The WSJ ($ubscription) is out with a piece today that is somewhat sparse on details, but seems to hint at a competive offer to Amazon Prime from Google.
The rumored service would allow shoppers to “go to Google, shop for goods and receive them within a day for a low fee.”
This sure sounds like Google trying to build a counter to Amazon Prime. This raises two questions: why and how.
Google Prime – Why?
Before we dig in, it’s important to remember that 40% of google’s revenue is from the ‘Retail’ vertical. For a long time, Google didn’t really seem to do much with e-commerce, they had fits and starts with Google Product Search, Froogle and Google Checkout (now rebranded Gwallet). Then in June 2011, they hired Stephanie Tilinius from Ebay and since then there has been a concerted new refocus on the category. For example, GPS went from stagnant to a complete facelift and new catalogueueue (product pages), GC became GW, and the company acquired Like.com, launched boutiques.com, etc.
With that background, you could make two arguments of why would Google want to have their own Prime:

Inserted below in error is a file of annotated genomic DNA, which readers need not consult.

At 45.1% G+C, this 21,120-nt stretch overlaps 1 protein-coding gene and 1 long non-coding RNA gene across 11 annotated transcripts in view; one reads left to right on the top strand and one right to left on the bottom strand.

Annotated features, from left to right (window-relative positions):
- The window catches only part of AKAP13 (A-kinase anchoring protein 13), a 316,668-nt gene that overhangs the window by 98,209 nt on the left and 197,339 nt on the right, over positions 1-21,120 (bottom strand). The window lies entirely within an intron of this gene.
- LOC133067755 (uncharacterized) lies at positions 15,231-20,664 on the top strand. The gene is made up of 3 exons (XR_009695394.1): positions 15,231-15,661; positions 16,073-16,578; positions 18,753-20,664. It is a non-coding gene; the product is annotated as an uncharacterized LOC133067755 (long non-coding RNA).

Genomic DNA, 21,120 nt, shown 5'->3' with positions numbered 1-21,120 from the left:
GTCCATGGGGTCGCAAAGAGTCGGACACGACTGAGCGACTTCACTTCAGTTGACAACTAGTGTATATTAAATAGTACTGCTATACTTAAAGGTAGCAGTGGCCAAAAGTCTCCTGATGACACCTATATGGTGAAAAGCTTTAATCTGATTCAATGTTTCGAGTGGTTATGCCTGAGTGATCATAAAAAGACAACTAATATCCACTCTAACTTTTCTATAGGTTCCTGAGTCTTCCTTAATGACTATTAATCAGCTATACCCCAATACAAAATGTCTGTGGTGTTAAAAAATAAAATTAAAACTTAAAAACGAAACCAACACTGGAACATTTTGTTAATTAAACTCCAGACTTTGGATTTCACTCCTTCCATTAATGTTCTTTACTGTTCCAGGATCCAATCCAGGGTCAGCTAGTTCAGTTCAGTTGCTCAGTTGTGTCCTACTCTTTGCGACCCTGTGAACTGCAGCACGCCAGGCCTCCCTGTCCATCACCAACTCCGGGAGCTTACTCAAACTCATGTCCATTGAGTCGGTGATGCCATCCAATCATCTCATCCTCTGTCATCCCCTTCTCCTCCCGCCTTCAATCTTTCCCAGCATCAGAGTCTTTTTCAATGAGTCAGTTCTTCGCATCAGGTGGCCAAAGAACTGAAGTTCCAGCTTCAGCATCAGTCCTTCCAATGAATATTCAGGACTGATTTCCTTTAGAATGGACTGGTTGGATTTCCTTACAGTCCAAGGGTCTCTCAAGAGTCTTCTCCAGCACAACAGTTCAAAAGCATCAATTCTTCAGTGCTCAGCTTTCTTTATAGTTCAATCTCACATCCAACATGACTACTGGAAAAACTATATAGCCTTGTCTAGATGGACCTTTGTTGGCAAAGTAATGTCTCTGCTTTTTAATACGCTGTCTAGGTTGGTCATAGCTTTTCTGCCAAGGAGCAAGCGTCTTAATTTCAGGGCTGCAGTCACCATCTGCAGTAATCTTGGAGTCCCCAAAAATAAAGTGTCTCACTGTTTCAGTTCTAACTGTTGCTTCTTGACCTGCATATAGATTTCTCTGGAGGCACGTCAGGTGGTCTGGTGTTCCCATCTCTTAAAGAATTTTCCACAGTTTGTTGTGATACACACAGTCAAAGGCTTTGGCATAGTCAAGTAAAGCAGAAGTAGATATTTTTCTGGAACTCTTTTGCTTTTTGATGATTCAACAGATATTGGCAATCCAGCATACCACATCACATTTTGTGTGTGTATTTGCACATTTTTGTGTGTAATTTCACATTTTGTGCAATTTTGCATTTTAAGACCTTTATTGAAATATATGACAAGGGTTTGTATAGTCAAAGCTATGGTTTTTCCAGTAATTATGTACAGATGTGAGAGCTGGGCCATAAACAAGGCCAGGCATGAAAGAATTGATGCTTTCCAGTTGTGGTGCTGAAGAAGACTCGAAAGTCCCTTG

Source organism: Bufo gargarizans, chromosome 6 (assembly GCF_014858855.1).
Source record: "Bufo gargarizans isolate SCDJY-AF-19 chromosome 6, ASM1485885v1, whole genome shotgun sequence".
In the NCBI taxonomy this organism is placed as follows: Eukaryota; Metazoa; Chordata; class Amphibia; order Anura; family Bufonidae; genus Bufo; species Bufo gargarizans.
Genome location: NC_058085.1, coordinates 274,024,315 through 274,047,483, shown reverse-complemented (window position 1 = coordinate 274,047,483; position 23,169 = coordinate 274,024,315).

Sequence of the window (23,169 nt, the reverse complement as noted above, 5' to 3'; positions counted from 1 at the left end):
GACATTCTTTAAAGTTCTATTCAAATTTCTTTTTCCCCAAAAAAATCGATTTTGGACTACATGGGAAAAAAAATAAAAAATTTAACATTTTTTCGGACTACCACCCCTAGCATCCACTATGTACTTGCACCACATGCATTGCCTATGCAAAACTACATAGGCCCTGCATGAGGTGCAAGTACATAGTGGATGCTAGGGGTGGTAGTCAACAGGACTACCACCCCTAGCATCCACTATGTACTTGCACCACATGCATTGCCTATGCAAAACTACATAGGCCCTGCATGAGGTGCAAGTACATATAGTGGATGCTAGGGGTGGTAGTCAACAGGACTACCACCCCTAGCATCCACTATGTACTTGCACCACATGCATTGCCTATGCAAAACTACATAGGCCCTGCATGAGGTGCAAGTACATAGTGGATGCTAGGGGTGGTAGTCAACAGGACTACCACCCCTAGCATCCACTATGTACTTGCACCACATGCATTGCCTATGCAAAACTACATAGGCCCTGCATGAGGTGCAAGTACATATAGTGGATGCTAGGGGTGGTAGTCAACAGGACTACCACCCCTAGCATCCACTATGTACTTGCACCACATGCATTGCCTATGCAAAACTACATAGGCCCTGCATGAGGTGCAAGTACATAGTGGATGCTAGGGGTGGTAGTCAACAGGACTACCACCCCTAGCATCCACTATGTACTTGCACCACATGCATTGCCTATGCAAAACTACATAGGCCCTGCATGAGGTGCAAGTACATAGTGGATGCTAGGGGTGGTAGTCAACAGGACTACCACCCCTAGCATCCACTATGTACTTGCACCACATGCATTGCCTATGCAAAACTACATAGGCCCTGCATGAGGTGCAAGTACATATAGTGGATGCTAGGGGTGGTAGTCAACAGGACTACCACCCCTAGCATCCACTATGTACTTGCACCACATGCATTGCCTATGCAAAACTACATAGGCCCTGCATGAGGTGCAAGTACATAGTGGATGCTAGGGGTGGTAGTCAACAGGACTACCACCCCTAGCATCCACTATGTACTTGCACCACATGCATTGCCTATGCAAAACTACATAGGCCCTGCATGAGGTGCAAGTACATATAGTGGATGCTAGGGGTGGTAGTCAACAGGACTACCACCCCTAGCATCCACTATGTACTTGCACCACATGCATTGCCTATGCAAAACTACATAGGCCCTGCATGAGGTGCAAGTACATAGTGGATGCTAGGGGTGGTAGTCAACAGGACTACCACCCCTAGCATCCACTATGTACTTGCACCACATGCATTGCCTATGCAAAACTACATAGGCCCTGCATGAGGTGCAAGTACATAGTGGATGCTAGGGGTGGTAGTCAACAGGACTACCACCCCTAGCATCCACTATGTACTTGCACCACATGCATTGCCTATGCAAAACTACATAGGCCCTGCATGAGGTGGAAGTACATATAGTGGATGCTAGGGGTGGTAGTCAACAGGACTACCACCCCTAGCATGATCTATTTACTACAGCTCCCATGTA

- The consumer experience – Let’s face it shopping on Google is a mixed bag. Sometimes you look for the hot item and you find it. Other times you wander into a very dark alley of the internet, hitting the back button as quickly as possible. That’s just the ‘finding’ part of the experience, buying is even more mixed. Google could make the argument that they want to make shopping online easier, Google Prime is a step towards that end.
- FOA – Many retailers and pretty much everyone in the e-commerce ecosystem is experiencing what I call Fear of Amazon. Amazon continues to grow unabated, through the recession, into categories you would never have expected 3yrs ago and it has everyone concerned. If I’m google, I worry that once a consumer joins Amazon Prime, their searches for products at Google have to decrease precipitously. In fact, as a Primer user, I only look for products on Google and other channels if I can’t find it on Amazon. In other words, Amazon has created a lock-in AND they have the world’s best product search engine. That’s 40% of the internet that Google really can’t afford to lose serious share on.